For the 2018 tax year, I'm looking to take 100% bonus depreciation on software expenses for my US (California) based LLC. While the tax code states that "Off-the-shelf computer software" is eligible property for the section 179 deduction, it's vague on what "off-the-shelf" actually means. Does the definition include software purchased online? Are there cases where it might include subscription based software (where access is provided for 1 or more years)? Does it include web apps (that run in the browser as opposed to being downloaded to local storage)? Please help clarify this for me.

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    The close votes that are accumulating and labeling this a pure accounting question are off the mark. This is a practical tax question about small business owned by the OP. Don't let the word "depreciation" fool you. I will refer you to the these two meta discussions about small business questions. – Chris W. Rea Nov 26 '18 at 17:45
  • Agreed. I closed and reopened to clear the votes to close. In case we (mods) don't catch it, and it closes. – JTP - Apologise to Monica Nov 29 '18 at 22:53

In contracting Non-off-the-shelf software is software that has been modified or developed for you. Microsoft office is off the shelf. Paying a company to develop an add-on to MS office would not be off-the-shelf.

How it is delivered isn't relevant. It could be purchased from a physical store, or delivered by the post office, or downloaded.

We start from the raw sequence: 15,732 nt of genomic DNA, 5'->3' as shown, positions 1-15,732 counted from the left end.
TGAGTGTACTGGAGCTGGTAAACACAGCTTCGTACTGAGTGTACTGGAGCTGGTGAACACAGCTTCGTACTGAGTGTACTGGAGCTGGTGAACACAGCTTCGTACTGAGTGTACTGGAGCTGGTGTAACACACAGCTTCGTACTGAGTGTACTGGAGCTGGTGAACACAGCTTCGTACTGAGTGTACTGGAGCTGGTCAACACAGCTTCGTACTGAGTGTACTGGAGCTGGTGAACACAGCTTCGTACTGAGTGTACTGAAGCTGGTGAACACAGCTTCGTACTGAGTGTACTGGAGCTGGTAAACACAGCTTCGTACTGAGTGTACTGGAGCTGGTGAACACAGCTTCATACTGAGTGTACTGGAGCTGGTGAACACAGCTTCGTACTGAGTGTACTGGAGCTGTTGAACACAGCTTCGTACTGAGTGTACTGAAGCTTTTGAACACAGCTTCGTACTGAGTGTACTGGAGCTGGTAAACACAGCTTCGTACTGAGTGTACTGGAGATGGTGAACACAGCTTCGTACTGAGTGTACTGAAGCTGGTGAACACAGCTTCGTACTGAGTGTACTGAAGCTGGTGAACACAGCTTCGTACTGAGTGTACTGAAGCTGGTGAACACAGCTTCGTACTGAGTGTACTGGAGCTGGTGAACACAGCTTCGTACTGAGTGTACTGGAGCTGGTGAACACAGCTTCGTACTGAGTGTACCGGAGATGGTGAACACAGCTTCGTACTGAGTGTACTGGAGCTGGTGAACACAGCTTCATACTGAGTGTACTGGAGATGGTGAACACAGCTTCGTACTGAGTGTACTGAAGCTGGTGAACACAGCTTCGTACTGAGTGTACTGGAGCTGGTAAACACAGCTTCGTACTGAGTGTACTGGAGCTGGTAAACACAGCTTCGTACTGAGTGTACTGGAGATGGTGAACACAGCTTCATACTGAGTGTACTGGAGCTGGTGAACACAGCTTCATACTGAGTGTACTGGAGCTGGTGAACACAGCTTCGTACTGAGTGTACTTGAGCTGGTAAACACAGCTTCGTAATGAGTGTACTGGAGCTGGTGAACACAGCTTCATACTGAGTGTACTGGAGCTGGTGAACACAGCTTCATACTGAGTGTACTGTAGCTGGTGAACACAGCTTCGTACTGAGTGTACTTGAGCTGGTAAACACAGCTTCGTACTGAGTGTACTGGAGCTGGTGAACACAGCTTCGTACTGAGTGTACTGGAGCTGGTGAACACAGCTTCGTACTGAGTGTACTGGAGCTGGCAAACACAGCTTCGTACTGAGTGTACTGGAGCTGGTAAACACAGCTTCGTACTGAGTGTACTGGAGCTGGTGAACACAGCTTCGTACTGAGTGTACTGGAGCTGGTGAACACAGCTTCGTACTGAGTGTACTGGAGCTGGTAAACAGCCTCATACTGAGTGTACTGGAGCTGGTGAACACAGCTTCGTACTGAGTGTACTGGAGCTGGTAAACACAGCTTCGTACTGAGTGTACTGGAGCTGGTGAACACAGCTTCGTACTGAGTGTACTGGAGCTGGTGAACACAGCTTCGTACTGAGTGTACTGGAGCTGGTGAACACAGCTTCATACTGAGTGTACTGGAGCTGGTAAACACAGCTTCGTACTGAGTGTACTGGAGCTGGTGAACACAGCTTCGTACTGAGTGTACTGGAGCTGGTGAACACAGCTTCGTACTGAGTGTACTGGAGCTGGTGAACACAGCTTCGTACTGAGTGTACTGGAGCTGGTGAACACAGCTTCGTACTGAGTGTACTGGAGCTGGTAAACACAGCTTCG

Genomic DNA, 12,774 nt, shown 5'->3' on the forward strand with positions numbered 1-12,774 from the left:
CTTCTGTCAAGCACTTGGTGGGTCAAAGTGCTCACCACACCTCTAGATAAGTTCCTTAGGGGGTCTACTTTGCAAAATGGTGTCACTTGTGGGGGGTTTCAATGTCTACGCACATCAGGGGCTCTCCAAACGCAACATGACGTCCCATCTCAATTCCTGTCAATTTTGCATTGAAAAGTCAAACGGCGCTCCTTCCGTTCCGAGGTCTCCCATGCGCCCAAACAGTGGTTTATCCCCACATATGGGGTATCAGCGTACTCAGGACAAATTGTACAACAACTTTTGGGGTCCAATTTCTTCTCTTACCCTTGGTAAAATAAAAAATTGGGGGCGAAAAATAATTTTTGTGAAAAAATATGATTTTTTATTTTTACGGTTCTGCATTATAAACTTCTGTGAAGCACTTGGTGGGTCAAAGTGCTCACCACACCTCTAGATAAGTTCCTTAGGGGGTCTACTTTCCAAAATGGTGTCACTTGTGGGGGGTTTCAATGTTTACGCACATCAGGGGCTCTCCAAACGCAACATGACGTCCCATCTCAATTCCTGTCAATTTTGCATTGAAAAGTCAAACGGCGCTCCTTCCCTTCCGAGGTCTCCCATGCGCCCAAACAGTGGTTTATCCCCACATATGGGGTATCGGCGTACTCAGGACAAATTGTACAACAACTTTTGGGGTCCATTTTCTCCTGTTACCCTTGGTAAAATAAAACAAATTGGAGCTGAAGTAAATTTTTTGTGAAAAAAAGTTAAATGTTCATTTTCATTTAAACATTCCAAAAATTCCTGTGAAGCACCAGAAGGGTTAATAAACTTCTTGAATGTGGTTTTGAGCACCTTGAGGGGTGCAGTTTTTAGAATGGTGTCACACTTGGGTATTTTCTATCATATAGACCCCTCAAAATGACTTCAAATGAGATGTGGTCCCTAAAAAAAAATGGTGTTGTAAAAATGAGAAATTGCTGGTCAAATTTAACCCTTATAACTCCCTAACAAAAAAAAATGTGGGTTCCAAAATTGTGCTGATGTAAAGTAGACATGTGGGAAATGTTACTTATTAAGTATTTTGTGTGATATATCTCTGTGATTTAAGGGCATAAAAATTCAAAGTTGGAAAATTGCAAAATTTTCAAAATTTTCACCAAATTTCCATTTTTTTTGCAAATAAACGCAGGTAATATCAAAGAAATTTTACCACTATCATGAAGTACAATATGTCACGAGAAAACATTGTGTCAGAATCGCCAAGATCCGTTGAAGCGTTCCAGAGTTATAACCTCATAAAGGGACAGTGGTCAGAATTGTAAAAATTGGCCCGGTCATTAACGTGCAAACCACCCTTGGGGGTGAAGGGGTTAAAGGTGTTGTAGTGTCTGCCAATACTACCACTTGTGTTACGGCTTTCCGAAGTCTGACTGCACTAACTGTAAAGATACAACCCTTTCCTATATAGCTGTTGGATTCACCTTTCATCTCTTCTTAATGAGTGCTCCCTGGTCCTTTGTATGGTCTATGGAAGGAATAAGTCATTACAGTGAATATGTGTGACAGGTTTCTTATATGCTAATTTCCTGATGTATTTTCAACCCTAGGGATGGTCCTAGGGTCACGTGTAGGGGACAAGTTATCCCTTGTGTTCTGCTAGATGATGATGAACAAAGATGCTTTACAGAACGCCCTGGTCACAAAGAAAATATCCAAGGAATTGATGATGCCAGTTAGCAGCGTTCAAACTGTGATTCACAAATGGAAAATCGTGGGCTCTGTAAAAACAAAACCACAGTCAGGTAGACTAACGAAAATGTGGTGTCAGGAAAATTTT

A subscription based model would be the same, though the payment frequency would be an issue. If you pay $x per month then only those months for this year would apply for this years taxes. If there is an annual or multi-year subscription it might have to be split the same way.

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    Look at subscriptions like rent. There's no depreciation there, just recurring costs. – user71981 Nov 26 '18 at 14:24
  • @JanDoggen Your suggestion is that no type of off-the-shelf software is eligible for depreciation if it’s subscription based (regardless of the subscription duration)? – JWK Nov 26 '18 at 14:42
  • @JWK yes - because you don't buy a license, you rent it. You cannot depreciate rent, you can deduct it. – Aganju Nov 26 '18 at 16:19
  • If you're talking about taking a 179 deduction versus deducting rental cost, the net effect is the same: You deduct the full amount paid in the year that you paid it. Technically you should write it on a different line on the tax form, but as the effect on your taxes is the same, I'd be surprised if the IRS gave you a hard time if you did it wrong anyway. :-) – Jay Nov 27 '18 at 21:12

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